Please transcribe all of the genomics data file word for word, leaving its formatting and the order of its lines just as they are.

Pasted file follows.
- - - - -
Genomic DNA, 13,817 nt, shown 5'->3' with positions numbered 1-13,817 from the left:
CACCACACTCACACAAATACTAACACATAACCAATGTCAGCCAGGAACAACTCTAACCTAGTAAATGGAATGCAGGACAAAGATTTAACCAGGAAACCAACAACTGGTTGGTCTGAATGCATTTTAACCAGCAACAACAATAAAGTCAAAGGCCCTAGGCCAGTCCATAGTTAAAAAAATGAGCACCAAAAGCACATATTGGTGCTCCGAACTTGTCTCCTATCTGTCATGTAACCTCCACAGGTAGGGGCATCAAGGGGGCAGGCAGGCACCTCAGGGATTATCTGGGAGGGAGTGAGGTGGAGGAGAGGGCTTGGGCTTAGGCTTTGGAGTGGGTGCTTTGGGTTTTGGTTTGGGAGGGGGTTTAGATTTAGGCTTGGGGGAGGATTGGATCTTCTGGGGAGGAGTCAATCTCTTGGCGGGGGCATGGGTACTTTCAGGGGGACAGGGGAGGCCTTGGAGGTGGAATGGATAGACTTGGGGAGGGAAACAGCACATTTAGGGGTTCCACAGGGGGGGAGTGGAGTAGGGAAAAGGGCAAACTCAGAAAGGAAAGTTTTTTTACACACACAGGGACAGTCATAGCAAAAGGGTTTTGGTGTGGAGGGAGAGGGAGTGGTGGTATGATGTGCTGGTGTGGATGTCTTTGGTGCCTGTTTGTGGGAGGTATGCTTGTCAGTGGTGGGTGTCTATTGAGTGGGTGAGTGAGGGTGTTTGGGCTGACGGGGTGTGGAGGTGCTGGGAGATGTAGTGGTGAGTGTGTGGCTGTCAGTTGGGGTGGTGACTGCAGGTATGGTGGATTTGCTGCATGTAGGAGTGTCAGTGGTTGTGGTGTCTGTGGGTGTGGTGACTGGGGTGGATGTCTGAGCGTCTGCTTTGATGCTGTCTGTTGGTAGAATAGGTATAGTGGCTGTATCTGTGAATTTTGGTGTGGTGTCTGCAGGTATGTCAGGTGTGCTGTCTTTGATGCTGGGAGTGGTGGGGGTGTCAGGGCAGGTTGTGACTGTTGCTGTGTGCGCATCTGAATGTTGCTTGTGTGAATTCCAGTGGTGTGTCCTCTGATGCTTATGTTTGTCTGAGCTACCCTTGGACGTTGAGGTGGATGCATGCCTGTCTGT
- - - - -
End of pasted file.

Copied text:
Genomic DNA, 13,817 nt, shown 5'->3' with positions numbered 1-13,817 from the left:
CACCACACTCACACAAATACTAACACATAACCAATGTCAGCCAGGAACAACTCTAACCTAGTAAATGGAATGCAGGACAAAGATTTAACCAGGAAACCAACAACTGGTTGGTCTGAATGCATTTTAACCAGCAACAACAATAAAGTCAAAGGCCCTAGGCCAGTCCATAGTTAAAAAAATGAGCACCAAAAGCACATATTGGTGCTCCGAACTTGTCTCCTATCTGTCATGTAACCTCCACAGGTAGGGGCATCAAGGGGGCAGGCAGGCACCTCAGGGATTATCTGGGAGGGAGTGAGGTGGAGGAGAGGGCTTGGGCTTAGGCTTTGGAGTGGGTGCTTTGGGTTTTGGTTTGGGAGGGGGTTTAGATTTAGGCTTGGGGGAGGATTGGATCTTCTGGGGAGGAGTCAATCTCTTGGCGGGGGCATGGGTACTTTCAGGGGGACAGGGGAGGCCTTGGAGGTGGAATGGATAGACTTGGGGAGGGAAACAGCACATTTAGGGGTTCCACAGGGGGGGAGTGGAGTAGGGAAAAGGGCAAACTCAGAAAGGAAAGTTTTTTTACACACACAGGGACAGTCATAGCAAAAGGGTTTTGGTGTGGAGGGAGAGGGAGTGGTGGTATGATGTGCTGGTGTGGATGTCTTTGGTGCCTGTTTGTGGGAGGTATGCTTGTCAGTGGTGGGTGTCTATTGAGTGGGTGAGTGAGGGTGTTTGGGCTGACGGGGTGTGGAGGTGCTGGGAGATGTAGTGGTGAGTGTGTGGCTGTCAGTTGGGGTGGTGACTGCAGGTATGGTGGATTTGCTGCATGTAGGAGTGTCAGTGGTTGTGGTGTCTGTGGGTGTGGTGACTGGGGTGGATGTCTGAGCGTCTGCTTTGATGCTGTCTGTTGGTAGAATAGGTATAGTGGCTGTATCTGTGAATTTTGGTGTGGTGTCTGCAGGTATGTCAGGTGTGCTGTCTTTGATGCTGGGAGTGGTGGGGGTGTCAGGGCAGGTTGTGACTGTTGCTGTGTGCGCATCTGAATGTTGCTTGTGTGAATTCCAGTGGTGTGTCCTCTGATGCTTATGTTTGTCTGAGCTACCCTTGGACGTTGAGGTGGATGCATGCCTGTCTGT